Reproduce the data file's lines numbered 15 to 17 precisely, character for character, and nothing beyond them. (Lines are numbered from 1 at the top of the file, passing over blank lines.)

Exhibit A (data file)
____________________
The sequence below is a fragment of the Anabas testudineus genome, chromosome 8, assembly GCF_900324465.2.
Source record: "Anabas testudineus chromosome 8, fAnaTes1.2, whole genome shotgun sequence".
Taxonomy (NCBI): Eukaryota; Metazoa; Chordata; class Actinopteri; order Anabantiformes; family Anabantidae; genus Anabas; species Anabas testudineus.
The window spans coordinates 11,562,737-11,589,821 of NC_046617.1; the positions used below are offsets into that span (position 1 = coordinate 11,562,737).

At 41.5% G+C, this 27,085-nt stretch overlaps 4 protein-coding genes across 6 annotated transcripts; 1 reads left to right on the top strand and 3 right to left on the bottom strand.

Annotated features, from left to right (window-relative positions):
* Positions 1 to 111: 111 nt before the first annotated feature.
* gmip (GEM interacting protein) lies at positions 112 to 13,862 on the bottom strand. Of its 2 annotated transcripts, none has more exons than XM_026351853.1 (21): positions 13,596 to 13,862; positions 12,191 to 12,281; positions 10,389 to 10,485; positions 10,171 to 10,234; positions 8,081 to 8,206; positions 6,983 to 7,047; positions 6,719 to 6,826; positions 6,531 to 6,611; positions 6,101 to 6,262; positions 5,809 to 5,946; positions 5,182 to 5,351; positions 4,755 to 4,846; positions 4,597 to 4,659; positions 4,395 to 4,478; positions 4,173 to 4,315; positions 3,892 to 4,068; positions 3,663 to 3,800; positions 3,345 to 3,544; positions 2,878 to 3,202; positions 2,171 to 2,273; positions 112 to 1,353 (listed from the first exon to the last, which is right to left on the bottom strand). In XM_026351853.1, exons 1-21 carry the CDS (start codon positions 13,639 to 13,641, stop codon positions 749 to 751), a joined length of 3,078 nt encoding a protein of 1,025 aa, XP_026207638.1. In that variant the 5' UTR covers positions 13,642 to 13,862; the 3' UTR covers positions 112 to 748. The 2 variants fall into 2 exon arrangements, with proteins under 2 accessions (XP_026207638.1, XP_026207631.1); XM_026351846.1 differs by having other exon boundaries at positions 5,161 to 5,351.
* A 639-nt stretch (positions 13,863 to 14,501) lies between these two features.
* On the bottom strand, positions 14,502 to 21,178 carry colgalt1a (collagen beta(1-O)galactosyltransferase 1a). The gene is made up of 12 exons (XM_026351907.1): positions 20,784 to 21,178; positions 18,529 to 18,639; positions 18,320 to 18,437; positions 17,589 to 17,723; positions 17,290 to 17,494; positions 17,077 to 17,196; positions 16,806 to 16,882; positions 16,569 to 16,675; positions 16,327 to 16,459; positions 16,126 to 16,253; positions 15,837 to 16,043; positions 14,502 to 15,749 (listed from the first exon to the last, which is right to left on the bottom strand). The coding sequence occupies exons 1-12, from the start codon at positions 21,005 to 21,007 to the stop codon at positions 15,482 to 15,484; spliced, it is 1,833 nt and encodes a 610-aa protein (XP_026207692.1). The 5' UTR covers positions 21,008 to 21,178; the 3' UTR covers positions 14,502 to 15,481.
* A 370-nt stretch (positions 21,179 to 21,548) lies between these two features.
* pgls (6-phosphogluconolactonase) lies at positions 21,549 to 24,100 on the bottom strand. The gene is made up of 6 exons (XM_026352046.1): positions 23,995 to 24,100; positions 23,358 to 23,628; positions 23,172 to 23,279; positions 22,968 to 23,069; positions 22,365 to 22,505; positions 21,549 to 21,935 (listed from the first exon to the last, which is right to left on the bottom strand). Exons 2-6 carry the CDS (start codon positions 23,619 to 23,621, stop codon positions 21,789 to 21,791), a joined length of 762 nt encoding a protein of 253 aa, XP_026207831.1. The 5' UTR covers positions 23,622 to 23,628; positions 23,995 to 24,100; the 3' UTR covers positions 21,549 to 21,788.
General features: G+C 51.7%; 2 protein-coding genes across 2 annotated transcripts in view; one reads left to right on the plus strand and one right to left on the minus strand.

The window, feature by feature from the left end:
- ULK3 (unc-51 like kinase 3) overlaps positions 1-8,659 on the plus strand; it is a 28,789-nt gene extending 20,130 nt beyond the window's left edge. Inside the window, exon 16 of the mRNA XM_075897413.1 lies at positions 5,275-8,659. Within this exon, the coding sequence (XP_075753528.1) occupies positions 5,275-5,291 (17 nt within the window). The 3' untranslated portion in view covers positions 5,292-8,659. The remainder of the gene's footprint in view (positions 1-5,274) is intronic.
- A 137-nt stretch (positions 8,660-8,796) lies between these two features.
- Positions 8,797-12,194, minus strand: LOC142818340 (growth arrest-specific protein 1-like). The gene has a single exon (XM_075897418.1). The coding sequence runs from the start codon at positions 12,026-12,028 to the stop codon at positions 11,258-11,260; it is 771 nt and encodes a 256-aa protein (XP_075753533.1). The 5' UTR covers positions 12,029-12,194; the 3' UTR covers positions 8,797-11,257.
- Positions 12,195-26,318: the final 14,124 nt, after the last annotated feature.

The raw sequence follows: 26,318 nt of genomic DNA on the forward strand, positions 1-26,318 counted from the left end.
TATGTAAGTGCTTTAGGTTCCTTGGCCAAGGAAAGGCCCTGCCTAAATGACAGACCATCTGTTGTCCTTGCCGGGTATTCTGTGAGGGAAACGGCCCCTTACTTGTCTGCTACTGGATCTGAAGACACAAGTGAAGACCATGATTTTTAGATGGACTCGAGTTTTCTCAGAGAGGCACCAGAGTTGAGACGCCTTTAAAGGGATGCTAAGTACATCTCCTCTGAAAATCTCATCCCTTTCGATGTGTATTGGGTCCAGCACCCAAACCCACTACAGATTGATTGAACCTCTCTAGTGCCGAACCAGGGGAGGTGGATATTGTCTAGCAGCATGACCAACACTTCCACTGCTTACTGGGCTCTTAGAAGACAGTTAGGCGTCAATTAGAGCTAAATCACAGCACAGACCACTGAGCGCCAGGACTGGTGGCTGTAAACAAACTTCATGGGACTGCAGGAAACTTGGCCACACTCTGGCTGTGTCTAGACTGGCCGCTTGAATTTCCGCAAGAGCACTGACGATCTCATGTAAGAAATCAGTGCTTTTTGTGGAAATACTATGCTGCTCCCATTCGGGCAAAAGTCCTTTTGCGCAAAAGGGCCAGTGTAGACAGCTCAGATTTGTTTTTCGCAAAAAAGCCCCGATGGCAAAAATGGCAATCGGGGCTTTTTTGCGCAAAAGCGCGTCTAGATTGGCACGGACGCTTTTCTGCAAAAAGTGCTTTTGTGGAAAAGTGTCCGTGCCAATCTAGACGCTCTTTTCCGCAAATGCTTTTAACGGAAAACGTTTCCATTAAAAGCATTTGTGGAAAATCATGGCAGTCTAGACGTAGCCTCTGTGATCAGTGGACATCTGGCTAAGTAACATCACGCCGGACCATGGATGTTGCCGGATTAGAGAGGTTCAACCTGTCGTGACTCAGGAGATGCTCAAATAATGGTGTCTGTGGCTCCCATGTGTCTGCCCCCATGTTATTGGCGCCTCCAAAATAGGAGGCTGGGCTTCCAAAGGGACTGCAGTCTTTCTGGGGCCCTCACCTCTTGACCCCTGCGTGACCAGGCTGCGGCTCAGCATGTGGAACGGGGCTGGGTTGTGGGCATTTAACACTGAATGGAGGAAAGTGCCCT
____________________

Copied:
- ULK3 (unc-51 like kinase 3) overlaps positions 1-8,659 on the plus strand; it is a 28,789-nt gene extending 20,130 nt beyond the window's left edge. Inside the window, exon 16 of the mRNA XM_075897413.1 lies at positions 5,275-8,659. Within this exon, the coding sequence (XP_075753528.1) occupies positions 5,275-5,291 (17 nt within the window). The 3' untranslated portion in view covers positions 5,292-8,659. The remainder of the gene's footprint in view (positions 1-5,274) is intronic.
- A 137-nt stretch (positions 8,660-8,796) lies between these two features.
- Positions 8,797-12,194, minus strand: LOC142818340 (growth arrest-specific protein 1-like). The gene has a single exon (XM_075897418.1). The coding sequence runs from the start codon at positions 12,026-12,028 to the stop codon at positions 11,258-11,260; it is 771 nt and encodes a 256-aa protein (XP_075753533.1). The 5' UTR covers positions 12,029-12,194; the 3' UTR covers positions 8,797-11,257.